Lawyers working on the Howrey bankruptcy stayed busy over the holidays, filing multiple motions in late December aimed at moving along what is now a trustee-supervised Chapter 11 bankruptcy.
Among the latest court filings: a motion (PDF) by the Howrey estate's unsecured creditors' committee seeking bankruptcy court approval to cut ties to a pair of federal putative class actions in which firm lawyers had been representing Hispanic farmers who say the federal government discriminated against them.
The cases - Garcia v. Vilsack and Cantu v. United States, both of which are pending in Washington, D.C., federal district court - involve claims that the U.S. Department of Agriculture routinely discriminated against non–white farmers when granting federal loans. Similar class actions have yielded settlements worth a combined total of more than $2 billion for Indian and black farmers, but the Hispanic plaintiffs' cases have stalled without producing a settlement.
Creditors' committee counsel Bradford Englander of Whiteford Taylor Preston argues in the motion that the Howrey estate simply can't afford to continue to play a role in litigation that has already cost the firm more than $32 million in fees and expenses over the past decade.
Englander points specifically to the December 31 expiration of the defunct firm's malpractice insurance and the recent departure of the last three lawyers working on matters under the Howrey name as reasons why the estate should abandon the litigation. Continuing to pay the $2.7 million malpractice insurance premium alone would be too much of a burden, the motion states, never mind the costs required to hire experts and perform the other tasks required to keep the cases moving along. At the same time, the motion states, dumping the cases should not affect the estate's ability to recover attorneys' fees in the event that a settlement is reached.
The motion says that until December 22, three Howrey lawyers were working exclusively on the litigation, but that trustee Allan Diamond informed the trio shortly after being appointed to oversee the bankruptcy that their services would no longer be needed come the new year. (Englander and Diamond did not return calls for comment Monday afternoon.)
The Am Law Daily reported in August that as of July, former Howrey partner Stephen Hill and ex-firm attorney Collette Harrell were still being paid by the estate in connection with their work on the class actions (Hill received $1,357 that month; Harrell, $5,570). It was not immediately clear Monday where either attorney works now or if they will continue to represent the Hispanic plaintiffs if the court approves Howrey's withdrawal from the litigation.
Meanwhile, less than ten months after Howrey closed its doors, the bankrupt firm's financial state is as precarious as ever. While the estate lists $39.9 million in total assets, according to a November operating report (PDF) filed December 29, it has just $2.8 million in cash.
The lack of cash is one reason Diamond, of Texas firm Diamond McCarthy, cites in a December 28 filing (PDF) in arguing that administrative rent requests submitted by landlords in Chicago and D.C. should not be paid just yet.
The Chicago landlord, Hines Properties, has requested $28,912 that it says it is owed after the court approved Howrey's rejection of its Hines lease in June.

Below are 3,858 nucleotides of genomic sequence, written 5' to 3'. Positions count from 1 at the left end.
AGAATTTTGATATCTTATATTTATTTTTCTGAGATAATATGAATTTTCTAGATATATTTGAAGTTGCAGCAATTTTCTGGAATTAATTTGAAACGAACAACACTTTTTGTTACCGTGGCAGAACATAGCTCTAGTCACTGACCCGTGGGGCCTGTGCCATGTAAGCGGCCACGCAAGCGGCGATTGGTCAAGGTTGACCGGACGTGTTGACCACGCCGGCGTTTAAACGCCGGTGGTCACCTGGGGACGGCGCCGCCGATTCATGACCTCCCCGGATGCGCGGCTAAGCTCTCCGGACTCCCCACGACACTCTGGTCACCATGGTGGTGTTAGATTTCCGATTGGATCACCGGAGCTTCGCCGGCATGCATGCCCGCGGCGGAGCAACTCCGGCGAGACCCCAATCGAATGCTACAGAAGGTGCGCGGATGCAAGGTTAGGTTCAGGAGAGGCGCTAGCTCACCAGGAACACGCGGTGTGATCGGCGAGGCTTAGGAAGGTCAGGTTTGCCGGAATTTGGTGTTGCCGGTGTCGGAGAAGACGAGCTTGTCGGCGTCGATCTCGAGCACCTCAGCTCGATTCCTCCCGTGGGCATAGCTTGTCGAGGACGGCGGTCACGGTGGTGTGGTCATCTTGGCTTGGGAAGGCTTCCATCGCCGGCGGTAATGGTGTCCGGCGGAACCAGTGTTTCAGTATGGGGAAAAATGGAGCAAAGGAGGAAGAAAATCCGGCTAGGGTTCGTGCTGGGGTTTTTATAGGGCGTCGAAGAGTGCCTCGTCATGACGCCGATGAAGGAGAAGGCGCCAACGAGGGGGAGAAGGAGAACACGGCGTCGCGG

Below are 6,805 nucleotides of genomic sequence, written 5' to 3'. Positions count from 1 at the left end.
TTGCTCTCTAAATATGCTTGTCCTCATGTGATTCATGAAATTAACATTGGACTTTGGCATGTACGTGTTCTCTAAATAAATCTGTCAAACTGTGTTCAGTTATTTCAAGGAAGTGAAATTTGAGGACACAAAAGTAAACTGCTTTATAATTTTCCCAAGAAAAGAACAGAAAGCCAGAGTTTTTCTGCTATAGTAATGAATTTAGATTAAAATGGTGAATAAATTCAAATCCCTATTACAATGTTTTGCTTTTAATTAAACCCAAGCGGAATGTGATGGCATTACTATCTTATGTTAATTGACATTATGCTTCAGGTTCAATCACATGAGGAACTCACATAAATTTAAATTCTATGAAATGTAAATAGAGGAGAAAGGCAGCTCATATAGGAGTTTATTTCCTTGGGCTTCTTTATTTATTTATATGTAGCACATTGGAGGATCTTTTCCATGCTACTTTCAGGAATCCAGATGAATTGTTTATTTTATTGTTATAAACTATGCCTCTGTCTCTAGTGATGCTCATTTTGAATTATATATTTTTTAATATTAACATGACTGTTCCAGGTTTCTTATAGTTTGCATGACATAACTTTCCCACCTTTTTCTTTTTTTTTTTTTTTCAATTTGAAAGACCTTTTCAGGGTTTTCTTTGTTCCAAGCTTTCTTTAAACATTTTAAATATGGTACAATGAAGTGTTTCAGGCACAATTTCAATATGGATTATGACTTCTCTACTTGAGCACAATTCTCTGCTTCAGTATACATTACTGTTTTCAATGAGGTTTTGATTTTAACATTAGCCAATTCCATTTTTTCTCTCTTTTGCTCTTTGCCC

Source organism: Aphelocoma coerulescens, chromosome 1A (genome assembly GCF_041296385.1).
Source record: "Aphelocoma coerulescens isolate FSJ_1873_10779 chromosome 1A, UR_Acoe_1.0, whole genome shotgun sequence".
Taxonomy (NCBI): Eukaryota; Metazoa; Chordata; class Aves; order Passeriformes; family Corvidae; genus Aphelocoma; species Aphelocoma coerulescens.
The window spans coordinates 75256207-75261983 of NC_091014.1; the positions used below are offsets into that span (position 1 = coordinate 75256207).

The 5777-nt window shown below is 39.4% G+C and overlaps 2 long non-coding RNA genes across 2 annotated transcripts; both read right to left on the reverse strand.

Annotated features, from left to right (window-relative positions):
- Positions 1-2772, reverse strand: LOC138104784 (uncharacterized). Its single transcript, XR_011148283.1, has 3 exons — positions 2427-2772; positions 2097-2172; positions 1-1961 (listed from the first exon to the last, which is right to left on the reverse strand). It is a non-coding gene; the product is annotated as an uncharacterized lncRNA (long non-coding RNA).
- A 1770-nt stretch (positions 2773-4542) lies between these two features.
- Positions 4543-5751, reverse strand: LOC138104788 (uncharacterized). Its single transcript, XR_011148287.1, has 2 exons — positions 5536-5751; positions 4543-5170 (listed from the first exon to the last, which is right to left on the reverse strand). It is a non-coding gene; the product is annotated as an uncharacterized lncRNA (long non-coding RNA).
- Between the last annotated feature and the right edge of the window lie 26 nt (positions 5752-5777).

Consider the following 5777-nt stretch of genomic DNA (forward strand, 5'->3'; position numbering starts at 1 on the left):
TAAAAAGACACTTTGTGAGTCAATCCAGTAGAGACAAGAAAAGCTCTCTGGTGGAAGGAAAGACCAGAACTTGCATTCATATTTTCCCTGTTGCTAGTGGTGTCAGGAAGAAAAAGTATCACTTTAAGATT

"While the Trustee is sympathetic to Hines' position, the reality is that this estate has very limited financial resources at this time," Diamond says in his motion. He adds that if Hines receives its modest request, the estate could be required to give similar treatment to the firm's former D.C. landlord, Warner Investments, which seeks more than $10 million - an amount the estate is vehemently disputing.
As for his own work on the matter, Diamond is seeking $278,008 for his firm's handling of the Howrey bankruptcy from the time he came on board on October 21 through the end of November. The Diamond McCarthy fee request (PDF), which totals more than 100 pages, shows firm partners Howard Ressler and Jason Rudd racking up more than $70,000 in fees apiece, with Diamond himself billing nearly $21,000.
(The fee request shows that the Hispanic farmers litigation is clearly on Diamond's radar: Getting up to speed on the matter - including meetings with former Howrey chairman Robert Ruyak to discuss "Winston [& Strawn]'s role in the case" - consumed 123 hours of Diamond McCarthy's time at a cost of $55,752).
Other professional services firms also continue to seek payment from the estates. Kornfield, Nyberg, Bendes & Kuhner, an Oakland, California, firm advising Diamond, filed a motion requesting $6,233 for work done between November 7 and November 30. Financial adviser Development Specialists requested $45,254 for the period from October 21 to the end of November, with its consultants billing at hourly rates between $225 and $625.
All of the recent fee requests account for a 20 percent holdback that won't be paid until the conclusion of the case. Such a holdback was at issue last month in the final bill submitted by Wiley Rein, Howrey's counsel until Diamond took over as trustee. Last month, U.S. bankruptcy court judge Dennis Montali approved Wiley Rein's full $1.03 million fee request over the objections of Diamond, who thought the firm should agree to the same holdbacks as other professional services providers. That Montali approved the fee requests doesn't mean Diamond can't raise more serious objections to those fees, recoup them once the bankruptcy concludes, or even bring malpractice claims against Wiley or the other advisers in the future.
Upcoming hearings in the bankruptcy case are scheduled for January 11 (on Hines's motion to be paid) and February 9 (on the motion related to the Hispanic farmers litigation).
By Sara Randazzo
Source: The Am Law Daily